At the same time as reading Kono's trenchant if occasionally torturous stories, I've been following the ongoing fallout from the sudden fall from grace of Japanese TV Tarento 'Becky' (pictured top and below) - a pretty, vivacious 31-year-old who was until recently a ubiquitous presence on Japanese television and advertising. An idol and role model to Japanese youth, Becky suddenly found herself frozen out of the Japanese television firmament once a Line conversation supposedly sent to a 27-year-old married pop singer Enon Kawatani implying an illicit affair came to light. (It should be noted the general circumstances were bizarre, with Kawatani's own marriage last summer being made public at the same time.)
There's been quite a brouhaha particularly from the Western media about how this incident illustrates the vice-like grip of managers in the Japanese entertainment world (Becky's own management team even apparently suggested she be dropped from her ten regular TV programmes) and of sexist double standards: Kawatani, who was the alleged 'adulterer' - it all sounds very 19th century - has not had his career similarly affected.
I sympathize with the sentiment but I don't personally think this analysis actually gets to the heart of the matter. Indeed I think there is something far more symptomatic about Japanese expectations of women in general revealed.
Becky was the epitome of Japanese 'kawaii' (meaning 'cute' in a child-like way) culture. I watched her on a show over the Christmas break which starred the seven male members of a popular band called Third Generation J Soul Brothers in a Christmas special. The 'boys' - all in their twenties and thirties - had each been asked to come up with the perfect Christmas gift for a girlfriend. Becky and another female presenter were brought in to judge and rank their choices.
One member of the band chose a gift which he said would be delivered as a surprise to the hotel room he was staying in with his girlfriend. Becky, with her beautiful manga-esque wide eyes, primly chided him for thinking he could take his girlfriend to a hotel room so quickly, even though it's a tradition in Japan for courting couples to spend Christmas eve in a hotel together. Instead, two members of the band chose as their Christmas gifts tickets to Tokyo Disneyland. Becky and the other presenter were in agreement that this was the most 'romantic' gift.
The show was of course a piece of artifice from start to finish. We can comfortably assume that the male members of a rock band with a colossal female fan base have a steady stream of young girls at hand to afford pleasure in their hotel rooms. In this fantasy scenario however, Becky was appearing not just as a participant but as the very arbiter of 'kawaii'. It's pretty inevitable therefore that if one is found out to be actually far more worldly - a pretty normal adult woman in fact - then your TV persona is going to be difficult to maintain.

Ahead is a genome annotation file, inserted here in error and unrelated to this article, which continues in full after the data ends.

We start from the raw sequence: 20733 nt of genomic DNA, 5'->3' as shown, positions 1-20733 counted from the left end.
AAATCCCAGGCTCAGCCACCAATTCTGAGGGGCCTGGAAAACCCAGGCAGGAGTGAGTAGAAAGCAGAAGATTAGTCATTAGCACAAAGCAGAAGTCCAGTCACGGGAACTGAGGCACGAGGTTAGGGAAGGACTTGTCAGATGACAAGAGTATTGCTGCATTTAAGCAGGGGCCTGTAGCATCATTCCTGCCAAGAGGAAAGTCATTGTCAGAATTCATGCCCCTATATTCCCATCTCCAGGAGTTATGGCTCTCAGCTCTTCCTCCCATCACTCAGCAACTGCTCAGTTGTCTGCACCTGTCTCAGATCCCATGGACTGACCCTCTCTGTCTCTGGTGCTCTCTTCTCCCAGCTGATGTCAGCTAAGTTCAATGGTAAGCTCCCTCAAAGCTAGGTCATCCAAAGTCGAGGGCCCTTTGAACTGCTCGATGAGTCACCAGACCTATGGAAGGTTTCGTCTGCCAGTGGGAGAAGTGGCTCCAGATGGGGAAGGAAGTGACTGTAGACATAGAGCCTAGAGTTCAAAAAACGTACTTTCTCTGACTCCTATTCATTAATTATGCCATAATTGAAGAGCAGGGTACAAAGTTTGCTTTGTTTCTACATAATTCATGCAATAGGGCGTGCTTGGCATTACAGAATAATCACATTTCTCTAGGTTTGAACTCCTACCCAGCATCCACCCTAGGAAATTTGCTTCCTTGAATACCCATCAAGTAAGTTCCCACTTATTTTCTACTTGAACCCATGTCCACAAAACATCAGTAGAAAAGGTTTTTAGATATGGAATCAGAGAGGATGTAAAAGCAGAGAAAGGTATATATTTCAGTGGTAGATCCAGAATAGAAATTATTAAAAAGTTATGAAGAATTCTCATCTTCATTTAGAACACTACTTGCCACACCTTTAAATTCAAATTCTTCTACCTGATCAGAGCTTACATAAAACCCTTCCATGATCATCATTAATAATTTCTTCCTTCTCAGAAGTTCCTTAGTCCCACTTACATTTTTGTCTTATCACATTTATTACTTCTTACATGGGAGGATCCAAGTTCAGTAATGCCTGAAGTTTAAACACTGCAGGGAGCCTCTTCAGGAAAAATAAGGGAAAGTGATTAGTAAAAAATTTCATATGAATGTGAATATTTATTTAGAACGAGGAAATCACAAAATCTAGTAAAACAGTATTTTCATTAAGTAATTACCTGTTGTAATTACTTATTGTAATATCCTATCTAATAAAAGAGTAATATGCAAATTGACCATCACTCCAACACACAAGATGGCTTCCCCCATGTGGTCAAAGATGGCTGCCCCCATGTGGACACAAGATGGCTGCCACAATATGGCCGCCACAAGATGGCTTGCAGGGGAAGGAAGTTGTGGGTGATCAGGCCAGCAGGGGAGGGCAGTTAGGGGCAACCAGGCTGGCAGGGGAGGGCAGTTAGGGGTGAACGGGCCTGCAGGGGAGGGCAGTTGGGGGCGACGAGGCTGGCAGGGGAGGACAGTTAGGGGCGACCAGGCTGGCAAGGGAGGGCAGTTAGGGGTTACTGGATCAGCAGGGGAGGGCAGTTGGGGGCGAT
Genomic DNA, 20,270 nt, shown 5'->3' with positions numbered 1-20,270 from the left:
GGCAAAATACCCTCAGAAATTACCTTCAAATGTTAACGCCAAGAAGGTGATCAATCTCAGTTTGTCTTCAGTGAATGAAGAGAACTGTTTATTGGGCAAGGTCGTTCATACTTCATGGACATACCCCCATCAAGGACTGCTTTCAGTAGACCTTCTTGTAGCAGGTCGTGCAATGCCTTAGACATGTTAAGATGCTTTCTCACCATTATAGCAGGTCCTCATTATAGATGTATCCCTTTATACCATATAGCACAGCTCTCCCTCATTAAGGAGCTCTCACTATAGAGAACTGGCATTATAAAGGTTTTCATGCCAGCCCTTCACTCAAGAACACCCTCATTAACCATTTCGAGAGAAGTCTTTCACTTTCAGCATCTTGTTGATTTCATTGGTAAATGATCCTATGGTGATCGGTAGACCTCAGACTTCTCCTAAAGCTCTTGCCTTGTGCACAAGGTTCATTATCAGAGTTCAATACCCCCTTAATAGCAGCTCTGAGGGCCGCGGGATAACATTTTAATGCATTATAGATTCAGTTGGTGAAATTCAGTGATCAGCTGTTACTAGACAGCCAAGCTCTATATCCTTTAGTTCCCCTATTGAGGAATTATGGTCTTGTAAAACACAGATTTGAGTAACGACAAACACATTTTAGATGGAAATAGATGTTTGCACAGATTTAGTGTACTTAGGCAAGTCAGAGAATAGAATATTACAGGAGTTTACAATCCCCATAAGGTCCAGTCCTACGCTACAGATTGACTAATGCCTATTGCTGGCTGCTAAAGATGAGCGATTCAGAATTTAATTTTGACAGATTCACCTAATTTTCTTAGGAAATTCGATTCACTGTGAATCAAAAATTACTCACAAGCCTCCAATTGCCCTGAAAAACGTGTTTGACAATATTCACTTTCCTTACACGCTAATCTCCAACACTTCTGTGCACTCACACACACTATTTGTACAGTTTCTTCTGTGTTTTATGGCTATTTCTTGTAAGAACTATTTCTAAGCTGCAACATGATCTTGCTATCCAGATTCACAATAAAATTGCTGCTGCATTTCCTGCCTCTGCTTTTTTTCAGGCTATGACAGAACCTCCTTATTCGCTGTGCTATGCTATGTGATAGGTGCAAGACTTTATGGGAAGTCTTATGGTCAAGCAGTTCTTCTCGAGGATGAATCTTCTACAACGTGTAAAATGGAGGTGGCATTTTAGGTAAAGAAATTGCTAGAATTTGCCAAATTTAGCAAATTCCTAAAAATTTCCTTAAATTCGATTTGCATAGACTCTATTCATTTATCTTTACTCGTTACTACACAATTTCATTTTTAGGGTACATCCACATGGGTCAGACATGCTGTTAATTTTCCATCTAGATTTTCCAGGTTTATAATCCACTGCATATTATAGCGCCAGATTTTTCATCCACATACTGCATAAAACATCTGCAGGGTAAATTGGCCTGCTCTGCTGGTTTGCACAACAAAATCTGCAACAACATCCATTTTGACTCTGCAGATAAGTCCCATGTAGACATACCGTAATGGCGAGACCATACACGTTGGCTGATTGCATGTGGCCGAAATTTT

For me though, the Becky incident is not about the methodology of TV management or indeed of sexism and double standards on television. It's more an extraordinarily vivid representation of a usually hidden pressure in Japan for women to play along with the child-like, naive role. Failure to do so, to be one's natural self - an intelligent, independent, occasionally risk-taking woman - threatens, as in Kono's story 'Snow', the female being pushed out to perish in the metaphorical snow while a more compliant substitute takes your place.
I don't want to sound too down on 'kawaii' culture, which of course has its charms, and I don't want to suggest that replacing it with cynical, in-your-face Western attitudes would represent a step forward. But you can't help thinking that for many intelligent Japanese women being trapped in a culture dominated by constant demands for 'kawaii' must solicit a long, intense psychological scream.
What can be done about it? To really empathetically connect with the experience of women in modern Japan, to hear their true inner voices, not the fabricated constraints of 'cutishness' you have I think to turn to the great Japanese female writers and listen carefully to what they have to say. At the top of any reading list in this area I would now place this very oddly named book, a cri de coeur for women to be treated as complex adults not children: 'Toddler-Hunting'.